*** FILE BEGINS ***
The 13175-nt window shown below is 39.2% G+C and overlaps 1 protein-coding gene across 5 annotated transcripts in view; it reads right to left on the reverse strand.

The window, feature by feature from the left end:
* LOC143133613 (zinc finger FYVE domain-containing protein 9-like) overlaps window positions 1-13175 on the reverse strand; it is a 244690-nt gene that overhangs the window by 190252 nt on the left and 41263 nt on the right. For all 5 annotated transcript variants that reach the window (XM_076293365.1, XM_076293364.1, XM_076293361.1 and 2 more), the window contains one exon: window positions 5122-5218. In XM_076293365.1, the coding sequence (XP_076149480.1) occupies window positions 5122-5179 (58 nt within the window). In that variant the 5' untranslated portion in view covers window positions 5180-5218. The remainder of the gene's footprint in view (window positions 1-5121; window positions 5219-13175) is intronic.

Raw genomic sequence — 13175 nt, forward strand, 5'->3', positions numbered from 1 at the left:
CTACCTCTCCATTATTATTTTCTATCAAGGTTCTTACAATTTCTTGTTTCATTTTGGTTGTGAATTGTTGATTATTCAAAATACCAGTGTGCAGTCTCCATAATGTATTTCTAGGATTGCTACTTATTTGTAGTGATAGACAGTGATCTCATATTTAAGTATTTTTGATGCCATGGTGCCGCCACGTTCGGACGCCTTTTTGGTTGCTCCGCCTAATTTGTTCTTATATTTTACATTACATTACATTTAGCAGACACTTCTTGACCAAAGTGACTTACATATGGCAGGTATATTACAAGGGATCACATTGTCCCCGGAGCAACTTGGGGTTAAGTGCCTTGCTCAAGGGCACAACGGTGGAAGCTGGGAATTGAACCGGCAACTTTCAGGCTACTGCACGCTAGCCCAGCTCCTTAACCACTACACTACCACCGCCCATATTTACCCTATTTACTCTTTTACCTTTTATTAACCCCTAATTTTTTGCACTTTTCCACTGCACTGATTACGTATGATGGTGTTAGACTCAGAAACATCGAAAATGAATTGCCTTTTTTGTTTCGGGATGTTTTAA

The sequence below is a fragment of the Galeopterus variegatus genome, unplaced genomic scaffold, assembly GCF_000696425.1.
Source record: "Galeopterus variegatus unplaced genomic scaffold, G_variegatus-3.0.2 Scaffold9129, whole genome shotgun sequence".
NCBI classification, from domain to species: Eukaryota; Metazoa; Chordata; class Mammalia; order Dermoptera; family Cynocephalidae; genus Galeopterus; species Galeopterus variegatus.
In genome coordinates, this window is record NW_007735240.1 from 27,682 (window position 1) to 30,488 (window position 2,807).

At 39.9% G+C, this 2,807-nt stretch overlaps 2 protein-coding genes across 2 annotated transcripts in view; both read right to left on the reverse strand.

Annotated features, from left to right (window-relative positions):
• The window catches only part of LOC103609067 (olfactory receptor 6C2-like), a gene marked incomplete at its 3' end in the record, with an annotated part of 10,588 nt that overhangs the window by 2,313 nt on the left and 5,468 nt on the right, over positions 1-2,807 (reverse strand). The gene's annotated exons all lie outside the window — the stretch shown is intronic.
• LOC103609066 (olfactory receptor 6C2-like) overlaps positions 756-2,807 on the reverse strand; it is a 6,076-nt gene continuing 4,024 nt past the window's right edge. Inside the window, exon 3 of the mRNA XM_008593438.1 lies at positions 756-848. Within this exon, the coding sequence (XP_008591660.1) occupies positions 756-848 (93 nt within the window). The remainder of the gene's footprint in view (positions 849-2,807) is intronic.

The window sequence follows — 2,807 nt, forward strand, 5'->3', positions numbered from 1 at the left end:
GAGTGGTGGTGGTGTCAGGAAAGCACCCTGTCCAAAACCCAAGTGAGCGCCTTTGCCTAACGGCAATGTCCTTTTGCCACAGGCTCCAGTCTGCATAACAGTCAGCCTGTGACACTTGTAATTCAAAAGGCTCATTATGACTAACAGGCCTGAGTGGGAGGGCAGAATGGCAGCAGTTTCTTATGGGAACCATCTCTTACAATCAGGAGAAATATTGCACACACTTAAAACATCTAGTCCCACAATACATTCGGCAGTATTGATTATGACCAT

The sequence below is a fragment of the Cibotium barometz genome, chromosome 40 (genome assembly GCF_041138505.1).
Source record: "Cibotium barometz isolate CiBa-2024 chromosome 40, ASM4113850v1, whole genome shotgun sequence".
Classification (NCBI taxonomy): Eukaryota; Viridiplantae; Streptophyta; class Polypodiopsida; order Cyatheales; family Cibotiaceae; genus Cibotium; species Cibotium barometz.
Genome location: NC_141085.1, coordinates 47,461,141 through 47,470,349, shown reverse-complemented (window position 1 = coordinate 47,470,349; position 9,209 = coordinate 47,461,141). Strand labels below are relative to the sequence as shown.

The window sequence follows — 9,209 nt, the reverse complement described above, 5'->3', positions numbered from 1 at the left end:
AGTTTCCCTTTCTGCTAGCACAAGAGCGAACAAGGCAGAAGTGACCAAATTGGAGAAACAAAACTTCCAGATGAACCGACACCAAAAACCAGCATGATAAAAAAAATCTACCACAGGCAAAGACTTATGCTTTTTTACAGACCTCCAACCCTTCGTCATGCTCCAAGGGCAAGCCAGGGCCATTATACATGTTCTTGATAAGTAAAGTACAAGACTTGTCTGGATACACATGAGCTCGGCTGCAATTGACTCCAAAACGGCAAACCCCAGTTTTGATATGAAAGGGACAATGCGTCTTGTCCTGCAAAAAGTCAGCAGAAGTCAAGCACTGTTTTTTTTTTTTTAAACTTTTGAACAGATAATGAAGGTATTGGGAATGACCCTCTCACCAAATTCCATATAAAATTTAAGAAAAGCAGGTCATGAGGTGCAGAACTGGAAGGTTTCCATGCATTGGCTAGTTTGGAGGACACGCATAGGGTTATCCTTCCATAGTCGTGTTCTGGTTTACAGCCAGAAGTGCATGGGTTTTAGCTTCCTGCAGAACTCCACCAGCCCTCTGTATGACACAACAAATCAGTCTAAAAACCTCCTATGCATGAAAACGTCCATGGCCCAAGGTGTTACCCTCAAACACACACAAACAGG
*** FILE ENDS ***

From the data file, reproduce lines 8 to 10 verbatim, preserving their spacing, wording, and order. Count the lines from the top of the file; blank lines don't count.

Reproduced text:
NCBI classification, from domain to species: Eukaryota; Metazoa; Chordata; class Mammalia; order Dermoptera; family Cynocephalidae; genus Galeopterus; species Galeopterus variegatus.
In genome coordinates, this window is record NW_007735240.1 from 27,682 (window position 1) to 30,488 (window position 2,807).

At 39.9% G+C, this 2,807-nt stretch overlaps 2 protein-coding genes across 2 annotated transcripts in view; both read right to left on the reverse strand.